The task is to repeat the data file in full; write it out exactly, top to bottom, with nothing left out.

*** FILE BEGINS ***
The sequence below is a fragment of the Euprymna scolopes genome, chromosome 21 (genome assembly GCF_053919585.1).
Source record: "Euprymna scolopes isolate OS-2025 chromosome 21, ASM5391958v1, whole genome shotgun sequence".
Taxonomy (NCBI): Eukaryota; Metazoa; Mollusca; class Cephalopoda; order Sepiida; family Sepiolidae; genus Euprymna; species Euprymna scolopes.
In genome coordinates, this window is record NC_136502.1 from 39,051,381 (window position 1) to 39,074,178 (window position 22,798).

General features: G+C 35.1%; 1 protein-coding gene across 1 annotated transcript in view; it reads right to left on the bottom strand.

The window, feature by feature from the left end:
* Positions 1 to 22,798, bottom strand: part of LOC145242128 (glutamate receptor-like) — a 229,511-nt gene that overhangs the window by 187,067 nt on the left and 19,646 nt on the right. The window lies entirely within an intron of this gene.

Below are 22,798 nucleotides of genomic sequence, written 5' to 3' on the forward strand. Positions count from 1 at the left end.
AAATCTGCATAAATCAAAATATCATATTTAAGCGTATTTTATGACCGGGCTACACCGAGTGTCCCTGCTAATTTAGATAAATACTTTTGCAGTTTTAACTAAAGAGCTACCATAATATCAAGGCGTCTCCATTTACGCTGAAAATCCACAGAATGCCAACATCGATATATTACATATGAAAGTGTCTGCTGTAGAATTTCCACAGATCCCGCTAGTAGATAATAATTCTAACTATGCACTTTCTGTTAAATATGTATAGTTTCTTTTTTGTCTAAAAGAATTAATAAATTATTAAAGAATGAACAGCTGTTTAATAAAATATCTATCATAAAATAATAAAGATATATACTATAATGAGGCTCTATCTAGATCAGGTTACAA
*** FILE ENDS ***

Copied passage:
The sequence below is a fragment of the Euprymna scolopes genome, chromosome 21 (genome assembly GCF_053919585.1).
Source record: "Euprymna scolopes isolate OS-2025 chromosome 21, ASM5391958v1, whole genome shotgun sequence".
Taxonomy (NCBI): Eukaryota; Metazoa; Mollusca; class Cephalopoda; order Sepiida; family Sepiolidae; genus Euprymna; species Euprymna scolopes.
In genome coordinates, this window is record NC_136502.1 from 39,051,381 (window position 1) to 39,074,178 (window position 22,798).

General features: G+C 35.1%; 1 protein-coding gene across 1 annotated transcript in view; it reads right to left on the bottom strand.

The window, feature by feature from the left end:
* Positions 1 to 22,798, bottom strand: part of LOC145242128 (glutamate receptor-like) — a 229,511-nt gene that overhangs the window by 187,067 nt on the left and 19,646 nt on the right. The window lies entirely within an intron of this gene.

Below are 22,798 nucleotides of genomic sequence, written 5' to 3' on the forward strand. Positions count from 1 at the left end.
AAATCTGCATAAATCAAAATATCATATTTAAGCGTATTTTATGACCGGGCTACACCGAGTGTCCCTGCTAATTTAGATAAATACTTTTGCAGTTTTAACTAAAGAGCTACCATAATATCAAGGCGTCTCCATTTACGCTGAAAATCCACAGAATGCCAACATCGATATATTACATATGAAAGTGTCTGCTGTAGAATTTCCACAGATCCCGCTAGTAGATAATAATTCTAACTATGCACTTTCTGTTAAATATGTATAGTTTCTTTTTTGTCTAAAAGAATTAATAAATTATTAAAGAATGAACAGCTGTTTAATAAAATATCTATCATAAAATAATAAAGATATATACTATAATGAGGCTCTATCTAGATCAGGTTACAA